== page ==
Communes, which were popular on the territory of the former countries of the Soviet Union and Germany, show a significant impact of the flow on the ordinary life. As for the graphic design, the word starts to give way to graphic, and it is manifested in such works as Black on black (1919) by one of the founders of constructivism Alexander Rodchenko (Elliot 312). The artist experimented with forms, creating something new, and considering any element as a fundamental opportunity for further action, which is a contemporary in its original form. Such work as Planes reflecting light (1920 -1921) also reflects notion of modernity, where such complex mechanical constructions as the cars are built from the simple materials and forms like triangles, circles, squares, hexagons, ellipses, and so on.

Similar works capture the essence of the constructivism, which consists in the requirement that any structure or mechanism should correspond to the concept of simplicity and functionality. Moreover, it is important to note that in this case, earlier the usual designations in the art have changed their meanings. For example, the work Pure Red Color, Pure Yellow Color, Pure Blue Color (1921) vividly demonstrates it, using colors not as a tool by which artists create a picture, but as a work of art itself. That is, the color itself is worthy of attention because it significantly alters the perception of past art paradigm in general (Meggs and Purvis 317).

In addition to the various movements and tangible art works, a separate personality can also be the epitome of modernity. Such was Andy Warhol, not only thanks to his art, but also due to his whole life, too. Andy Warhol got the most popularity for his work Green Coca-Cola Bottles (1962), where he has depicted a lot of bottles of Coca-Cola in green tones. Most critics have ranked him immediately to such areas as pop art (McShine 57).

However, in my personal opinion, the works of Warhol do not belong to any particular stream, but just reflect the notion of modernity in the 60’s. In the first place, it was a period of consumption and mass character as the artist wanted to show, for example in the pictures Campbell’s Soup (1968), Andy Warhol focused his view on the multiplicity and replications, and, thus, made his paintings and works in large quantities and very quickly. Additionally, it concerns his Factory, where he put the art in the category of production workshop, and made the picture prints, photos and movies day after day.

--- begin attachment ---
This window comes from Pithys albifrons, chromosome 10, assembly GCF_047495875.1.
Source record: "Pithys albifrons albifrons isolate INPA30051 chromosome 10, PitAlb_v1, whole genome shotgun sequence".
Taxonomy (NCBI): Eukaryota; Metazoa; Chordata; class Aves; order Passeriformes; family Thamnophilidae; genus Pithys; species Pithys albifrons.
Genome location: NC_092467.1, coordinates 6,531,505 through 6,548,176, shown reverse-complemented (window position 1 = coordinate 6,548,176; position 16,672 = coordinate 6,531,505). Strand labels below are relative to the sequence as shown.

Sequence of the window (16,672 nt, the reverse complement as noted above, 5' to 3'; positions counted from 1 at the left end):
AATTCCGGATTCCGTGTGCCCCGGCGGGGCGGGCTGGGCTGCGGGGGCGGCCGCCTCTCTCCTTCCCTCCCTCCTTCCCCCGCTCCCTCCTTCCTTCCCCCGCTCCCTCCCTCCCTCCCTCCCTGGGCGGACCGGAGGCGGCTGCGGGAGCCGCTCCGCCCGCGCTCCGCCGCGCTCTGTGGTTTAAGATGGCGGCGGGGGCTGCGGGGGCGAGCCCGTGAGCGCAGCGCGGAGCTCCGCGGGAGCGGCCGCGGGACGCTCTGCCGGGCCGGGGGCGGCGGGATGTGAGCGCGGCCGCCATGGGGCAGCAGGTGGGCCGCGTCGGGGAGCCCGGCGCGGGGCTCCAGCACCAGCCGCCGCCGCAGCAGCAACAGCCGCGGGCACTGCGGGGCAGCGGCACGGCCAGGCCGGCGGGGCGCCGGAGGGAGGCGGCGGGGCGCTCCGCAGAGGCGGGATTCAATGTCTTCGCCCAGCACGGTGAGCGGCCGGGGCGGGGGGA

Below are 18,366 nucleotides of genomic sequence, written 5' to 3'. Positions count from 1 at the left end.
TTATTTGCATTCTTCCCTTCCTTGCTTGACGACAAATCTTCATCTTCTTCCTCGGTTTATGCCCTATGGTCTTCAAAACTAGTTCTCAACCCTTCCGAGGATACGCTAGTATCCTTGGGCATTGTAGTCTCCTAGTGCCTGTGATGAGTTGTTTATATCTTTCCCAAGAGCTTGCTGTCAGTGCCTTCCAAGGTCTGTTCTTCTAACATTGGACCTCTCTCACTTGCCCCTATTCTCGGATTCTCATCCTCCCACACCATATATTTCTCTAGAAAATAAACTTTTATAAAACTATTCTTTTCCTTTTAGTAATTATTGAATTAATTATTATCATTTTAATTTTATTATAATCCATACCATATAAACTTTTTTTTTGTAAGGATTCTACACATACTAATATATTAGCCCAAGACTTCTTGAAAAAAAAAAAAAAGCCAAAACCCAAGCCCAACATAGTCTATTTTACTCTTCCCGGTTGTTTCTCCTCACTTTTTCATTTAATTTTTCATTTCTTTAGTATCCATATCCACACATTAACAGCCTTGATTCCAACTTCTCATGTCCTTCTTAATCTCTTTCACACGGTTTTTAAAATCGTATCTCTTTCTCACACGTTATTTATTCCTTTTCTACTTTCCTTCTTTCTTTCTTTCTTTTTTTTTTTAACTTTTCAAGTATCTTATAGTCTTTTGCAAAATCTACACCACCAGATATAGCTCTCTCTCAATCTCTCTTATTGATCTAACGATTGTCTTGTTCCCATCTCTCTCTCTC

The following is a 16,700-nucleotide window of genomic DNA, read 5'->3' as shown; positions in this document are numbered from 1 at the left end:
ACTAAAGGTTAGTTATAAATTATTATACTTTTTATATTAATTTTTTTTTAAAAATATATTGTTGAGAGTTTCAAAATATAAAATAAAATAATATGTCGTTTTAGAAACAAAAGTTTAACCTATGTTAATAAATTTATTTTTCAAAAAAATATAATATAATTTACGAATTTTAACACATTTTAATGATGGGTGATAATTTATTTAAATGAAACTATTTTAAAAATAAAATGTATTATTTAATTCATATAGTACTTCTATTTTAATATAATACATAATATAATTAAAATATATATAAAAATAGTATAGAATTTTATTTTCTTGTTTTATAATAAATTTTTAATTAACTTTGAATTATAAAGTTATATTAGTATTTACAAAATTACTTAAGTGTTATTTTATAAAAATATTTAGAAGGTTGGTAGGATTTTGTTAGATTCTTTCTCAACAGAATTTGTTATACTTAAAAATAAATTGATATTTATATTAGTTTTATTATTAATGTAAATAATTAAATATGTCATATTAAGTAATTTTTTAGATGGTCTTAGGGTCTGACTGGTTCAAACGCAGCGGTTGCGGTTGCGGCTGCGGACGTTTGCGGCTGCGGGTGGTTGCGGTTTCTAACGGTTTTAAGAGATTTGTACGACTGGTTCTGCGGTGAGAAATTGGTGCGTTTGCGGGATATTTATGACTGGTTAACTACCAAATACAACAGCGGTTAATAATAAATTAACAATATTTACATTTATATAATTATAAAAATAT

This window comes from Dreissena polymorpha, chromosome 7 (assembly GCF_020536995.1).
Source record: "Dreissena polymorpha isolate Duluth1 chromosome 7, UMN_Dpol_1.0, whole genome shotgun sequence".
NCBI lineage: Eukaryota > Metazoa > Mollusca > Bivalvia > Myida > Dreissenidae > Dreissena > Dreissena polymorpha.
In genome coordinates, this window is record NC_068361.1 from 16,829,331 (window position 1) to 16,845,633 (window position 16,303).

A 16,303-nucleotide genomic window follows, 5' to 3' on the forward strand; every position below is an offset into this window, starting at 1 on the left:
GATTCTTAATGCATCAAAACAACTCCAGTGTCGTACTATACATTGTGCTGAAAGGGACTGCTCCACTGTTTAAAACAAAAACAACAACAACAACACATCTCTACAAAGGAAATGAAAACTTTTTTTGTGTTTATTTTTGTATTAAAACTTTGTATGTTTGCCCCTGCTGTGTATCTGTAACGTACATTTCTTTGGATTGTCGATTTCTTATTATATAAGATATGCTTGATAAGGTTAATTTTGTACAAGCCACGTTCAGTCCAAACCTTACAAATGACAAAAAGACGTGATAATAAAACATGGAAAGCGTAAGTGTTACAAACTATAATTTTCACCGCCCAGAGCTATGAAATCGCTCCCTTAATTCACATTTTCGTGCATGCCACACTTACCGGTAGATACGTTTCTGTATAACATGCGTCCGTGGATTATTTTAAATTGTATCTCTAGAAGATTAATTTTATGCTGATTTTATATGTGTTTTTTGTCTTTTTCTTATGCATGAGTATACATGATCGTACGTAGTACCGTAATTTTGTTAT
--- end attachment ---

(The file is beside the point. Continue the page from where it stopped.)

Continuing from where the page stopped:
Some people regard Andy Warhol an artist, who was engaged in the advertising that clearly characterized the sixties as the years of the consumption boom and the development of marketing as an art (Meggs and Purvis 452). The artist emphasized that to be modern means to have a great interest in the television programs and products that are continually broadcast on TV. Perhaps, exactly then people first think about the concept of modernity as such, due to the fact that the mass media persistently has used this concept as opposed to something old, backward and not interesting. Besides the legendary works of Andy Warhol, representing the portraits of celebrities in various techniques, such as, for example Marilyn Diptych (1962), shows the pathway of the celebrities to the cult in the mind of the society.

Thus, it is necessary to mention that each epoch, phenomenon, direction in art, art object, or even the artist himself can present notion of the modernity in greater or lesser extent. Because of this, the modernity does not have a universal definition because it depends on the specific conditions, and, in fact, has a chaotic nature. However, despite this, it lies in the fact that happens at present time, and the moments of the 20th century, mentioned above, clearly demonstrate this phenomenon.